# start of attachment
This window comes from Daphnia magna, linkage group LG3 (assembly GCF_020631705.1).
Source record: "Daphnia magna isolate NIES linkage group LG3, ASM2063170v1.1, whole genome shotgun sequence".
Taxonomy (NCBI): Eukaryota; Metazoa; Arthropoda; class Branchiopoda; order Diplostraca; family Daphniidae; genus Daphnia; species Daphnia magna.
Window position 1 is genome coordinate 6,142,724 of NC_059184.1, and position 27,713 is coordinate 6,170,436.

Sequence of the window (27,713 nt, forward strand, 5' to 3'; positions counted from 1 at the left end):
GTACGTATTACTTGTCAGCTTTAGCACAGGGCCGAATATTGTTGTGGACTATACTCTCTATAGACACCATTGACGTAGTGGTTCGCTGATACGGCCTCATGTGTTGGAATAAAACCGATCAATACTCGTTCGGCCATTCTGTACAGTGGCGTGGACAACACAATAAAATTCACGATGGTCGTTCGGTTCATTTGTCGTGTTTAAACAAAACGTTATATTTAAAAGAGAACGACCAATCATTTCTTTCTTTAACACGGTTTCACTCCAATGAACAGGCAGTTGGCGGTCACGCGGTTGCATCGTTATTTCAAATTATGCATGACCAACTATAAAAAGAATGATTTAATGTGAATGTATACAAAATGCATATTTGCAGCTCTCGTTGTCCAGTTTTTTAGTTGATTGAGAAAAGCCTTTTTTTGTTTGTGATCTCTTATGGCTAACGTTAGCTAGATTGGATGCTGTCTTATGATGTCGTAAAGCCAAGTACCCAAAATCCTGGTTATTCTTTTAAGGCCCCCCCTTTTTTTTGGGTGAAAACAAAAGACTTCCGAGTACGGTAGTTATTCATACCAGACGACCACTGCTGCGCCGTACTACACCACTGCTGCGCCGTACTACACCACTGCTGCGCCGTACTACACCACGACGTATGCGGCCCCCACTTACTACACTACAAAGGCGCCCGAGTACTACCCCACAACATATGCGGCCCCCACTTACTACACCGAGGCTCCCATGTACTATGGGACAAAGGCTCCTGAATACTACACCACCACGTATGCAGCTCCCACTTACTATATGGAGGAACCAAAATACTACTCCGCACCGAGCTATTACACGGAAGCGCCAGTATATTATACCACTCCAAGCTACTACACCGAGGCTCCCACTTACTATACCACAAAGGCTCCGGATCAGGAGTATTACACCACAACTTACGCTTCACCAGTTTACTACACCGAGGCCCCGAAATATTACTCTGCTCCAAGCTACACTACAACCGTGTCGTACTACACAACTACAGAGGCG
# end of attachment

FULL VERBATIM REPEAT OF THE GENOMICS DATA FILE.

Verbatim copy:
This window comes from Daphnia magna, linkage group LG3 (assembly GCF_020631705.1).
Source record: "Daphnia magna isolate NIES linkage group LG3, ASM2063170v1.1, whole genome shotgun sequence".
Taxonomy (NCBI): Eukaryota; Metazoa; Arthropoda; class Branchiopoda; order Diplostraca; family Daphniidae; genus Daphnia; species Daphnia magna.
Window position 1 is genome coordinate 6,142,724 of NC_059184.1, and position 27,713 is coordinate 6,170,436.

Sequence of the window (27,713 nt, forward strand, 5' to 3'; positions counted from 1 at the left end):
GTACGTATTACTTGTCAGCTTTAGCACAGGGCCGAATATTGTTGTGGACTATACTCTCTATAGACACCATTGACGTAGTGGTTCGCTGATACGGCCTCATGTGTTGGAATAAAACCGATCAATACTCGTTCGGCCATTCTGTACAGTGGCGTGGACAACACAATAAAATTCACGATGGTCGTTCGGTTCATTTGTCGTGTTTAAACAAAACGTTATATTTAAAAGAGAACGACCAATCATTTCTTTCTTTAACACGGTTTCACTCCAATGAACAGGCAGTTGGCGGTCACGCGGTTGCATCGTTATTTCAAATTATGCATGACCAACTATAAAAAGAATGATTTAATGTGAATGTATACAAAATGCATATTTGCAGCTCTCGTTGTCCAGTTTTTTAGTTGATTGAGAAAAGCCTTTTTTTGTTTGTGATCTCTTATGGCTAACGTTAGCTAGATTGGATGCTGTCTTATGATGTCGTAAAGCCAAGTACCCAAAATCCTGGTTATTCTTTTAAGGCCCCCCCTTTTTTTTGGGTGAAAACAAAAGACTTCCGAGTACGGTAGTTATTCATACCAGACGACCACTGCTGCGCCGTACTACACCACTGCTGCGCCGTACTACACCACTGCTGCGCCGTACTACACCACGACGTATGCGGCCCCCACTTACTACACTACAAAGGCGCCCGAGTACTACCCCACAACATATGCGGCCCCCACTTACTACACCGAGGCTCCCATGTACTATGGGACAAAGGCTCCTGAATACTACACCACCACGTATGCAGCTCCCACTTACTATATGGAGGAACCAAAATACTACTCCGCACCGAGCTATTACACGGAAGCGCCAGTATATTATACCACTCCAAGCTACTACACCGAGGCTCCCACTTACTATACCACAAAGGCTCCGGATCAGGAGTATTACACCACAACTTACGCTTCACCAGTTTACTACACCGAGGCCCCGAAATATTACTCTGCTCCAAGCTACACTACAACCGTGTCGTACTACACAACTACAGAGGCG